To complement service design, healthcare stakeholders also need access to a broad array of data and advanced analytics capabilities. Health plans and Medicaid agencies may be accustomed to studying claims data, while hospitals and other providers may focus on electronic medical record data. The key is to bring that information together along with additional third-party data to surface important insights related to social risk factors.

These insights will help in understanding individuals and crafting personalized engagement and supports to meet them where they are—and, ultimately, enable better outcomes.

Stakeholder silos

When stakeholders operate in silos, it stymies the exchange of information around social needs, costs and available services.

Ineffective referrals

There has been a lack of well-established referral networks across healthcare, human service, social and community organizations.

Limited valuation mechanisms

When payers can’t quantify the costs AND value of services rendered, they can’t evaluate feasibility or ROI of socially focused interventions.

Short-term financial outlook

Upstream investments in social factors have a much longer horizon for realizing cost benefits, yet payers often look for immediate cost savings.

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Person-centered health: Bold vision, better outcomes

Economic stability. Education. Neighborhood and home environment. Social and community context. While there’s no “prescription” for addressing these social factors, they have a vast impact on every individual’s health and wellness.

Unraveling and addressing these factors starts with a bold vision for combining new insights, technologies and partnerships to address the needs of individuals—whether patients, members, health or social care providers, or citizens.

Person-centered health weaves together comprehensive, effective interventions that help address social risk factors and improve health outcomes. To advance toward person-centered health, payers, providers and public sector health entities need proven ways to:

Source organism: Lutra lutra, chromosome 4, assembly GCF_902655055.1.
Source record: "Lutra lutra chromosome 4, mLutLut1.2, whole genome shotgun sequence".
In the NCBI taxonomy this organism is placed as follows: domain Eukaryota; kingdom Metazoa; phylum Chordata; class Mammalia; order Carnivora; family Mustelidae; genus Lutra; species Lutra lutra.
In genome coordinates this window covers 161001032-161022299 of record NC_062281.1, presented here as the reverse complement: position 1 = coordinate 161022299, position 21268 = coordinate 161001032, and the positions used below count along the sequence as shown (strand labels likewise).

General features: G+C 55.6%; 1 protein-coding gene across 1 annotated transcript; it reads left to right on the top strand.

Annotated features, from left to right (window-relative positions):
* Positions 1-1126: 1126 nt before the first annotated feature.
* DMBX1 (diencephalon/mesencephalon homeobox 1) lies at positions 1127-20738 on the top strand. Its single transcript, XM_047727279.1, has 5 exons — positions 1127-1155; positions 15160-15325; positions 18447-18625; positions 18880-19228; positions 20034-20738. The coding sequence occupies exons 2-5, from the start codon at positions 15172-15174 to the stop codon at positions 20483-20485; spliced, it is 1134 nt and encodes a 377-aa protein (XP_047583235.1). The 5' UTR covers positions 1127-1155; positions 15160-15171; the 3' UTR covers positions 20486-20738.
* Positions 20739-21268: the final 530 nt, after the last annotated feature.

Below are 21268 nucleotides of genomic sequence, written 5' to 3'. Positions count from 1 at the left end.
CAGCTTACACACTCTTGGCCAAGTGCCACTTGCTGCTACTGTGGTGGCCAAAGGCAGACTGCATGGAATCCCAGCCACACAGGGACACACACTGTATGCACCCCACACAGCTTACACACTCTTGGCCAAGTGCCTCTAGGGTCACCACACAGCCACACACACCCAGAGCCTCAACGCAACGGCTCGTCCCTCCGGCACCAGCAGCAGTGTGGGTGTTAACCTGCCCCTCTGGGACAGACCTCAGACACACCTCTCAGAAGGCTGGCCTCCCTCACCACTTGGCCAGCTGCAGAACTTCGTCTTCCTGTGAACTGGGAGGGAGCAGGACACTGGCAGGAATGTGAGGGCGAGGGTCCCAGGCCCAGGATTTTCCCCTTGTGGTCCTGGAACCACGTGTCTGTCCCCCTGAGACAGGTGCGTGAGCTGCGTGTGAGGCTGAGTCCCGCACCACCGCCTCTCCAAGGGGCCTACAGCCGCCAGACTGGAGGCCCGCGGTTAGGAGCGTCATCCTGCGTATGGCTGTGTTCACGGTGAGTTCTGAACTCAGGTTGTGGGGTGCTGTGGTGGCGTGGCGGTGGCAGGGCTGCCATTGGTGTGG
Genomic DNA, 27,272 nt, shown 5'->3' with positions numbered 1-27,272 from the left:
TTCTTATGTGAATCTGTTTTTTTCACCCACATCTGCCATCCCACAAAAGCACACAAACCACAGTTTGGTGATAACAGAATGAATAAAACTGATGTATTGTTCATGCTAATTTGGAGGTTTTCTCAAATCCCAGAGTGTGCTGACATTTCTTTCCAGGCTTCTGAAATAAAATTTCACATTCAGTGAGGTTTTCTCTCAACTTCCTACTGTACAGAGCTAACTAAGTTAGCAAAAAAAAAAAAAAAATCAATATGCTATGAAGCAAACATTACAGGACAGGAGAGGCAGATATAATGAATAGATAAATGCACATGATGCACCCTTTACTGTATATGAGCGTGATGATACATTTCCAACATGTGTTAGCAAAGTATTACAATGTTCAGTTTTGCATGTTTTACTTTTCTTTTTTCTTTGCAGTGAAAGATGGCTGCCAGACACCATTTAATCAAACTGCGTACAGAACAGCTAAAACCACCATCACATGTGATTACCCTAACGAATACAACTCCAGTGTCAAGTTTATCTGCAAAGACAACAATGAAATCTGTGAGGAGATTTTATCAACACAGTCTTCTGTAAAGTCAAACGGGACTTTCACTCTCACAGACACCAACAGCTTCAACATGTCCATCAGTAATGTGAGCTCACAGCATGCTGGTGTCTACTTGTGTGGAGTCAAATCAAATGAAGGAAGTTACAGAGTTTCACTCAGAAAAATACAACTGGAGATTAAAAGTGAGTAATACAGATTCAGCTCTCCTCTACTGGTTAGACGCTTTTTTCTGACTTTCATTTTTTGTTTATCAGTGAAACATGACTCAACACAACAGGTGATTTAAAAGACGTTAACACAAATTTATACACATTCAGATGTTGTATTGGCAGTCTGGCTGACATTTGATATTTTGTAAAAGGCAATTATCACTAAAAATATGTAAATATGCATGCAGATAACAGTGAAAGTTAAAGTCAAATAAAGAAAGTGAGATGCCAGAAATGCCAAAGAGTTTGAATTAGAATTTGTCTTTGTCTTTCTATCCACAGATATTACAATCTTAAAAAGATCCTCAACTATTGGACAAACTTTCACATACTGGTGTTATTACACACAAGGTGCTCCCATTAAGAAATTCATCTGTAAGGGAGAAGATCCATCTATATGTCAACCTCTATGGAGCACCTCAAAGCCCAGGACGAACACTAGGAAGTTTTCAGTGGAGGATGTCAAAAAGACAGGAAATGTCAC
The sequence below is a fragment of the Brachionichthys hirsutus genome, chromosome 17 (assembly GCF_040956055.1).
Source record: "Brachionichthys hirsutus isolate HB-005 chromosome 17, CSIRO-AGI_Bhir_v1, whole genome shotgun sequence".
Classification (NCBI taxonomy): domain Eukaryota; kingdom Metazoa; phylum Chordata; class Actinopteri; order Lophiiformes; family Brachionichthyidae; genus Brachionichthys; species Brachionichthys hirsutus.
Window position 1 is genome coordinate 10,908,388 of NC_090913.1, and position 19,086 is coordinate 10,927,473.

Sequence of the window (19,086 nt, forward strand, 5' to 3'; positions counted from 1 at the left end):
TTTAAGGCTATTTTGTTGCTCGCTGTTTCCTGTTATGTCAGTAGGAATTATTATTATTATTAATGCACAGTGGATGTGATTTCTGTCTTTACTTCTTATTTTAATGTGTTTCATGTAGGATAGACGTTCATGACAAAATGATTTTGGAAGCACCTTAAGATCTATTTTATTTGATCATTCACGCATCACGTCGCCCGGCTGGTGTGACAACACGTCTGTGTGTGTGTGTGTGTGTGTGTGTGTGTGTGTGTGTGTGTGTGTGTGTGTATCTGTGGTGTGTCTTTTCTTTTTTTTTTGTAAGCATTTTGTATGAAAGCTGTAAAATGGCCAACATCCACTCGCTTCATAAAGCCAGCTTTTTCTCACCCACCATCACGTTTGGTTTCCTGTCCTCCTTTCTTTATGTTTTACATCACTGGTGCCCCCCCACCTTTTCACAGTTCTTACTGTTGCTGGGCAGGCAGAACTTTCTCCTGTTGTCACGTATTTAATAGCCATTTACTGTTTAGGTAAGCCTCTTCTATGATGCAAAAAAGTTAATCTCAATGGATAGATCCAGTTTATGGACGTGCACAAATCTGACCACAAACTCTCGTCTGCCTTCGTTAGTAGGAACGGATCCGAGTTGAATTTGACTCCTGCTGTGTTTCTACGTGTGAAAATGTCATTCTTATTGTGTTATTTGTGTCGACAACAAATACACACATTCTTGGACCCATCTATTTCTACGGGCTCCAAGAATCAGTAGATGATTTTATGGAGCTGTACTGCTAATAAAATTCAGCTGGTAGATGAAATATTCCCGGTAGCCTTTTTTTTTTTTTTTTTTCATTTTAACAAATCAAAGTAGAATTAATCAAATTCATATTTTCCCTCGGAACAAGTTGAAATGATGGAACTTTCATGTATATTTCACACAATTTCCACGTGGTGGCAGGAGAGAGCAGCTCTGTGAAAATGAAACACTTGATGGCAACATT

1. Develop

Support development of culturally competent and relevant offerings to help people overcome the obstacles to address social determinants of health.

2. Collaborate

Collaborate across health providers and community and human service organizations to develop new and innovative solutions.

3. Understand

Drive a deeper understanding of specific social determinant factors that drive individual health outcomes.

4. Calculate

Calculate return on investments for implementing SDOH programs with a holistic, multi-stakeholder approach that apportions risk and reward fairly.

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Let’s change how we engage with people

By moving upstream to understand root causes of chronic disease, we can begin to change how we engage with people, creating personalized, culturally competent experiences to build trust and bring them the help they need at the moments that matter.

Everything it takes to do that—including human-centered design techniques, advanced data analytics, digital technologies and ecosystem management approaches—is ready.

Stakeholders no longer face a choice between better outcomes or spending smarter. Through person-centered health, it’s possible to achieve both.

Kristin Thorn

Managing Director – Consulting, Public Sector Health Lead, North America